Thursday, June 14, 2007

The red ponchos and talk of civil war

The Aymara people, who represent about a third of Bolivia, have a tradition of putting on their red ponchos when they go on a war footing. So any display of this symbol can be interpreted as merely tradition or a threat.

On the day I arrived in Bolivia in September, the vice president, Alvaro Garcia Linera, recalled his days as a guerilla fighter and urged a crowd of indigenous people to have their rifles ready inside their red ponchos to fight against any attempt to divide the country.

He was talking about the eastern half of the country, known as the Half-Moon, which voted last July for autonomy, meaning more local control of its money and government affairs.

Talk of civil war heated up at that time and again in January when President Evo Morales, at a gathering of 10,000 Aymara in their red ponchos, called on them to fight against any attempt to divide the country. (People in the Half-Moon would say they´re not trying to secede, but they do want more autonomy.)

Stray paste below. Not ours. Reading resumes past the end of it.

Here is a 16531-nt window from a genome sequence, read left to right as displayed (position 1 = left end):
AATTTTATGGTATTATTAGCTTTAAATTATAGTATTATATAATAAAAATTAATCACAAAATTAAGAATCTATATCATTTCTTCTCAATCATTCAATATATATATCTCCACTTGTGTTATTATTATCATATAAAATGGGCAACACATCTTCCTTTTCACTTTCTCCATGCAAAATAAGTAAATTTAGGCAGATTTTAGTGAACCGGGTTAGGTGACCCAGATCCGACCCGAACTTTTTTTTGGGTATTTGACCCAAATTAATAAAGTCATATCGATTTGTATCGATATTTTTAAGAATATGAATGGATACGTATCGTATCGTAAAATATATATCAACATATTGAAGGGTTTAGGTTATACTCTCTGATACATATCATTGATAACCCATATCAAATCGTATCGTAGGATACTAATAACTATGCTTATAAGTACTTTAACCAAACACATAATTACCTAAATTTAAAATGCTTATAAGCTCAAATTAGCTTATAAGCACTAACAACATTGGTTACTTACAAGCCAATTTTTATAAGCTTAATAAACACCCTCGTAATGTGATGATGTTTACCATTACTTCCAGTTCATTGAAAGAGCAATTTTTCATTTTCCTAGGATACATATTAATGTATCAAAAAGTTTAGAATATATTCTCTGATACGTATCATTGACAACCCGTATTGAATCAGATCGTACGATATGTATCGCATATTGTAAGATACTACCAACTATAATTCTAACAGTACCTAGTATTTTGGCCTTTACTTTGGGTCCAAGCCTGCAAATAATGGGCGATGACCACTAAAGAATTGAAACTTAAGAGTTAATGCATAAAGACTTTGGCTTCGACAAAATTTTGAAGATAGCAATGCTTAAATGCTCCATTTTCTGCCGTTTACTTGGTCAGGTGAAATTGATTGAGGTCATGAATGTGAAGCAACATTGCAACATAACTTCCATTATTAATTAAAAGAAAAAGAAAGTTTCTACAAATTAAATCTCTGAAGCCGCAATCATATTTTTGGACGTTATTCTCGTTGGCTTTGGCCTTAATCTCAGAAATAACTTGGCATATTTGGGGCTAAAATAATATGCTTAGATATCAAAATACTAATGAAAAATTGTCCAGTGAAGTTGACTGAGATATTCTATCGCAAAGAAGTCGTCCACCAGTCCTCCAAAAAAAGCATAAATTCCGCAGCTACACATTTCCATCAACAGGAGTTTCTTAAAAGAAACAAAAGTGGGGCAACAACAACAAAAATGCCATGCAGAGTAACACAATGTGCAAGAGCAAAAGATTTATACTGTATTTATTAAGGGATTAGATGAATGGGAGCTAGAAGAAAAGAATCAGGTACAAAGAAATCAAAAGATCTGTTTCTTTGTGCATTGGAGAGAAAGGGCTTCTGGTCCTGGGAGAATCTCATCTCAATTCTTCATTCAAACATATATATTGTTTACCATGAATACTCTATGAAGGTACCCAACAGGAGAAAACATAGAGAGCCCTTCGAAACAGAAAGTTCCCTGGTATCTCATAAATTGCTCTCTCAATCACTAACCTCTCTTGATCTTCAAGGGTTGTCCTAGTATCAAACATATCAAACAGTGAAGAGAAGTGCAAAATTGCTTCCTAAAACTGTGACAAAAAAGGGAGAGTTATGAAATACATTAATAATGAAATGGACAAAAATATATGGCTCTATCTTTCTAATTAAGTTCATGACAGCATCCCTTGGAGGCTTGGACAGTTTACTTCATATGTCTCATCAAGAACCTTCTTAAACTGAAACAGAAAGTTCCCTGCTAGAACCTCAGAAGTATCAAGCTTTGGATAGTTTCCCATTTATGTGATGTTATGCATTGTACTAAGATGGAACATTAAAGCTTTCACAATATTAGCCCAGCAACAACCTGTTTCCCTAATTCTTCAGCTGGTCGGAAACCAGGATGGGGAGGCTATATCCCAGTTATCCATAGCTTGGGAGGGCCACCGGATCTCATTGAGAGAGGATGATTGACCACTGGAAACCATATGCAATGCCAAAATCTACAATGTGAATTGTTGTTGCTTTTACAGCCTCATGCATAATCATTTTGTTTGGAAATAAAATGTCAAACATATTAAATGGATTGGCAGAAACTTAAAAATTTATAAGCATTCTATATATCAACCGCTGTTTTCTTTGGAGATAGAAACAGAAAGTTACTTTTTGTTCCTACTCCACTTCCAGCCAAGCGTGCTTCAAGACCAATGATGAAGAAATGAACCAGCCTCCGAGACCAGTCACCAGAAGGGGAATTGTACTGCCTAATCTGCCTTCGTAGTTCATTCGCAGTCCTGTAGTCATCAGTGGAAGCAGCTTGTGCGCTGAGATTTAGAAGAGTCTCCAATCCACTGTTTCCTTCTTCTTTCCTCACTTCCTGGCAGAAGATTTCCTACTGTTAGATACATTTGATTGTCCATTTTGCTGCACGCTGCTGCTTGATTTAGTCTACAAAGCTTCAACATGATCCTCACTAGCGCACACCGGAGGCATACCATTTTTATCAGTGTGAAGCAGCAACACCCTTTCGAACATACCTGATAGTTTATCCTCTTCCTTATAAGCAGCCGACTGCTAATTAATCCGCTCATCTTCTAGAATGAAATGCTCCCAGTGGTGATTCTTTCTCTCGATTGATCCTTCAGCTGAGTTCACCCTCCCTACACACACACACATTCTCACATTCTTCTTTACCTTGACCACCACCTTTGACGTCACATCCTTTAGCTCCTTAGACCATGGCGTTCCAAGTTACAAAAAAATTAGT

Morales´s Aymara host announced that day that he had 100,000 people ready to take up arms at a moment´s notice if the president wanted. You can imagine what a stir that caused. These images (the one at the top is from La Razon, the other is from El Nuevo Dia) were on TV and the front pages.

Morales, who has a very positive reputation in Europe and the U.S., frequently engages in saber rattling. When he was campaigning for office, for example, he ended speeches with, `Death to the Americans.´

The talk of civil war died down for a couple of months, but tension is growing again because of conflicts between the central government and the Half-Moon about everything from the Supreme Court to foreign trade agreements.

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